Altaf Hussain, who heads the Muttahida Quami Movement (MQM), was taken into custody on Tuesday. His arrest has sparked fears of violence in the city of Karachi, an MQM stronghold.
In June, Russia serves as the president of the United Nations Security Council. Already, that has meant a focus on Ukraine. Russia wants the Ukrainian government to end its military crackdown on separatists. It has also called for consultations on the humanitarian situation in the country.
President Obama is starting a European trip in Poland, where he will meet allied leaders from central and eastern Europe. They are worried about Russia's intentions after the recent events in Ukraine.
Some Syrians fear that after the elections, President Bashar Assad's regime will get worse. They suspect that truces will evaporate, arrests will increase and more of the country will be partitioned.
The Polish city of Krakow is only the latest to withdraw its bid for the 2022 Winter Olympics after a public referendum. So many localities have dropped out of the running that the games might just be hosted by the last contender standing. Robert Siegel talks with Olympic historian David Wallechinsky about what's behind the loss of interest.
New poll numbers from the Pew Research Center show widespread dissatisfaction in Brazil as the country prepares for the World Cup. The president gets negative marks, and few think the tournament will be positive for Brazil.
Syrians are voting in the country's presidential election, even as a civil war continues to rage around them. Sam Dagher of The Wall Street Journal is in Syria, and he discusses the disputed election.
The bodies of almost 800 children were discovered in an unmarked septic tank. The facility was run by nuns from 1925-1961.
Suppressing its own people with tanks and guns 25 years ago was a pivotal act of modern China. Beijing hoped economic prosperity would make people forget. But the legacy of Tiananmen remains potent.
Wolfgang Bosbach, a political ally of the German chancellor, called her twice when he was stuck on the celebrity version of Who Wants to Be a Millionaire?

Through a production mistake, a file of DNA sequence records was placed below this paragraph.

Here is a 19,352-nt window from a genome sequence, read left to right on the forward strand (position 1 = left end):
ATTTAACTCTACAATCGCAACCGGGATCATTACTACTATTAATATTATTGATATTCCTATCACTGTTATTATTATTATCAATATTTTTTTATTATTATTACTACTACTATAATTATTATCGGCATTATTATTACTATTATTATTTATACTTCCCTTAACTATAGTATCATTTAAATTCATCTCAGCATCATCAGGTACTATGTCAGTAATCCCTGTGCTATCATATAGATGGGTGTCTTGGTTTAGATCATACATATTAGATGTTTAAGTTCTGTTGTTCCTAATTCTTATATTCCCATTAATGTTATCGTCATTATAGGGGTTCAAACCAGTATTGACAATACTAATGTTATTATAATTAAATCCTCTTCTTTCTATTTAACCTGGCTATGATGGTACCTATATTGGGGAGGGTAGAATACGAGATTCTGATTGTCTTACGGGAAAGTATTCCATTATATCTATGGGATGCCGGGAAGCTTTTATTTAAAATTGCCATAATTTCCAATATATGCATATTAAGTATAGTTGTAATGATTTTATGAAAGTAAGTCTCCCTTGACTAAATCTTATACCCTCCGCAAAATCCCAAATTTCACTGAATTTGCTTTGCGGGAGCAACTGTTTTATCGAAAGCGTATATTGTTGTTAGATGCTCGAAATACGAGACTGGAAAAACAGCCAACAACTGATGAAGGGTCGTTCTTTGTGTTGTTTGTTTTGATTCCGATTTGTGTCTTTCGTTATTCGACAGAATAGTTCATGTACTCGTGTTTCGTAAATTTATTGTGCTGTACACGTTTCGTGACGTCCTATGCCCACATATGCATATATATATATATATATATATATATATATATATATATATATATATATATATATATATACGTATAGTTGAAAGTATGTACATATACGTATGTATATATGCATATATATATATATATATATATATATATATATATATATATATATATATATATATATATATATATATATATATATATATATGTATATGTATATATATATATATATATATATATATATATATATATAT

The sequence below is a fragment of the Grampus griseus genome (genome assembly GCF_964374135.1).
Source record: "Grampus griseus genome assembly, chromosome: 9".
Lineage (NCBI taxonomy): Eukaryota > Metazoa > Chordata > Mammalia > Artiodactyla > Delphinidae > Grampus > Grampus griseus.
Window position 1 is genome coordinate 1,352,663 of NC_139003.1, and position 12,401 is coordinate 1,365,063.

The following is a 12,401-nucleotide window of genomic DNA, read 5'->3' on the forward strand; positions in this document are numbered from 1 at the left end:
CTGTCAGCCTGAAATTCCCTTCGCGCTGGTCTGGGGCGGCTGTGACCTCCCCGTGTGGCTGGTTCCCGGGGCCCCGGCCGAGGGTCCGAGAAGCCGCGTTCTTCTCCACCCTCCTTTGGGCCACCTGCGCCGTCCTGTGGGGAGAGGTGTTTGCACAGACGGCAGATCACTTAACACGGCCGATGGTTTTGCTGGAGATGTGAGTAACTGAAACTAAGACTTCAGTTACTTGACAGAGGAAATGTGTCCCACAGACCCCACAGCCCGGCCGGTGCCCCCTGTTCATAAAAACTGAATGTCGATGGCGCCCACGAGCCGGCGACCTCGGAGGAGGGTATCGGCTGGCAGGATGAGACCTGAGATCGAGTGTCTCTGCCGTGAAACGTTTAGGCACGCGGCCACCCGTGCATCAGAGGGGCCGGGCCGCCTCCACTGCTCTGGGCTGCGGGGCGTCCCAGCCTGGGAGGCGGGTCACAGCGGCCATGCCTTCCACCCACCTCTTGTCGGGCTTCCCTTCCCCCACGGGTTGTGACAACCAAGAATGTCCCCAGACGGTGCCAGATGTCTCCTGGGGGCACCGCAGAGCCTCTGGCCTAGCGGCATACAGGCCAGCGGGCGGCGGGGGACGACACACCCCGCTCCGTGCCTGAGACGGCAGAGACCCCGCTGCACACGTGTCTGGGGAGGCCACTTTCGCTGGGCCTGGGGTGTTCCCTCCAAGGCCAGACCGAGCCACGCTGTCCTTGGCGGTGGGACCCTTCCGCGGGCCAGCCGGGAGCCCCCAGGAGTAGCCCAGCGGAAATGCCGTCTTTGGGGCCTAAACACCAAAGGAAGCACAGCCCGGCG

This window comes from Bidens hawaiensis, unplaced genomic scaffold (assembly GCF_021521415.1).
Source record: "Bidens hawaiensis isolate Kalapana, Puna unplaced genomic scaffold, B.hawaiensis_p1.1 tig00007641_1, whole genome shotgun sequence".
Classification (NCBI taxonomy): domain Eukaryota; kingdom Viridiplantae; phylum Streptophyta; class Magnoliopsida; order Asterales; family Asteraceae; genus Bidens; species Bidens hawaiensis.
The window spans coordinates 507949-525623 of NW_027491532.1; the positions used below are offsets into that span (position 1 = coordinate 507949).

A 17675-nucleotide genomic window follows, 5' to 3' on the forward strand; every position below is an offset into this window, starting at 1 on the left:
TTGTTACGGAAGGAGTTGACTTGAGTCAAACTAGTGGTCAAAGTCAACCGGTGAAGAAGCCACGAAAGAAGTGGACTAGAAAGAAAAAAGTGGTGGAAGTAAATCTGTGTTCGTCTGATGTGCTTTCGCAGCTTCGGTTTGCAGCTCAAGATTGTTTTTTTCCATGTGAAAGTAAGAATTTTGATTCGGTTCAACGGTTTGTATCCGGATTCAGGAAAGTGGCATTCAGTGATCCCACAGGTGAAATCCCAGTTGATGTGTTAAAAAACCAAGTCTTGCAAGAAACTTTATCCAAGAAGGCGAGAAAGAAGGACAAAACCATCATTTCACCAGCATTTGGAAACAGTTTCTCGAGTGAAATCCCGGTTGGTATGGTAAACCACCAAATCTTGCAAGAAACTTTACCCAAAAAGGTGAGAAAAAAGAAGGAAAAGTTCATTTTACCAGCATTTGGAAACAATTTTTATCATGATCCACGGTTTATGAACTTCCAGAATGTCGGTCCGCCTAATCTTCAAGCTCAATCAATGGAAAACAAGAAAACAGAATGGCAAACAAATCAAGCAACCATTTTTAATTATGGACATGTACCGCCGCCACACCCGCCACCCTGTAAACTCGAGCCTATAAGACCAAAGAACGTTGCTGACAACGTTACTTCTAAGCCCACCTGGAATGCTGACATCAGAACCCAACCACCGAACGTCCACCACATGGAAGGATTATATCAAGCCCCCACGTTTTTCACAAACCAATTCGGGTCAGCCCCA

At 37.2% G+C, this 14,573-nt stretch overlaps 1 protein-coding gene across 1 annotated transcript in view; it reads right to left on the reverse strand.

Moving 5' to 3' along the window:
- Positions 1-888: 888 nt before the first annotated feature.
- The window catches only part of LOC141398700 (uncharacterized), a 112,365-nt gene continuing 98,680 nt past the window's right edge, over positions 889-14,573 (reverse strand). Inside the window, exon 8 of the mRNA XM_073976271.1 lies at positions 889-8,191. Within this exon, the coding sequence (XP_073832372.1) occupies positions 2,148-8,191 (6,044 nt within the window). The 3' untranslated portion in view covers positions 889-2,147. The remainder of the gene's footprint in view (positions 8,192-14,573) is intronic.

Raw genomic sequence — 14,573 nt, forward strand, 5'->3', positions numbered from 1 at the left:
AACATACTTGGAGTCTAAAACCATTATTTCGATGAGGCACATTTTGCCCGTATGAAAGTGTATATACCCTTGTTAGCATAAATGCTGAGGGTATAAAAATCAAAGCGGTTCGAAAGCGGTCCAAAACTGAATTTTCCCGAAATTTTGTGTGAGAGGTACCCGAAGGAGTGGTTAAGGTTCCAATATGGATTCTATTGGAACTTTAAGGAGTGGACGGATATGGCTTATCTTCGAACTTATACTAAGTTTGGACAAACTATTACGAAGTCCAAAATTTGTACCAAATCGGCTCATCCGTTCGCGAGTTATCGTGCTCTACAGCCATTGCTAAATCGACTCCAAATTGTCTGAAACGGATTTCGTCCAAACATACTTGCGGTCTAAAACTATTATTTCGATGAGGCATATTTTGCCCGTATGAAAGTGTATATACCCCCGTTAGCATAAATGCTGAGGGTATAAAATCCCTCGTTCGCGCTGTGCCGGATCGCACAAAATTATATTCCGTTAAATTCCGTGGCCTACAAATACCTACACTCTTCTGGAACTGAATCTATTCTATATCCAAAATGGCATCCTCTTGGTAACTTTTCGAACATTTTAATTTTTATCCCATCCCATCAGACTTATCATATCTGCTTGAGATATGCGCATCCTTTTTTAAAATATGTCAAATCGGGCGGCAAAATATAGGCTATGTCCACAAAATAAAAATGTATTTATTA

Seattle minimum wage workers will see a gradual raise to $15 an hour — the highest in the nation. That won't end the argument about whether increases help or hurt employment.
The country's election commission confirms preliminary results announced last week showing that Abdel-Fattah el-Sisi secured nearly 97 percent of the vote.
Huge amounts of information about your health, your doctor and your hospital lurk in private and public databases. But putting that information to work to improve health care remains a challenge.
A new study argues that taxing sodas and sugary drinks by the calorie would spur consumers to cut back. A 6-cent tax per 12-ounce can would lead to 5,800 fewer calories consumed per year, it found.
School is ending, so what can parents do to keep their kids reading this summer? Our parenting guests share book recommendations for young readers, with a focus on Latino writers and characters.
When his cancer went into remission, columnist Steven Petrow was overwhelmed by the fear that it would return. But it taught him a philosophy that helped him cope: wait to worry.
Being laid off can affect your finances as well as your health. Professor Sandra Sucher of the Harvard Business School explains how to survive, and even thrive, after a layoff.
New Orleans' Recovery School District will soon have the nation's first all-charter school system. Michel Martin explores whether that will boost achievement, or leave the most vulnerable kids behind.
The comedian used 13 minutes of his Sunday program to convince viewers to reach out to the Federal Communications Commission about open Internet rules. They responded and crashed the FCC servers.
According to a detective, the crimes sound like the work of an "organized syndicate" that might be specifically targeting the interlocking toys.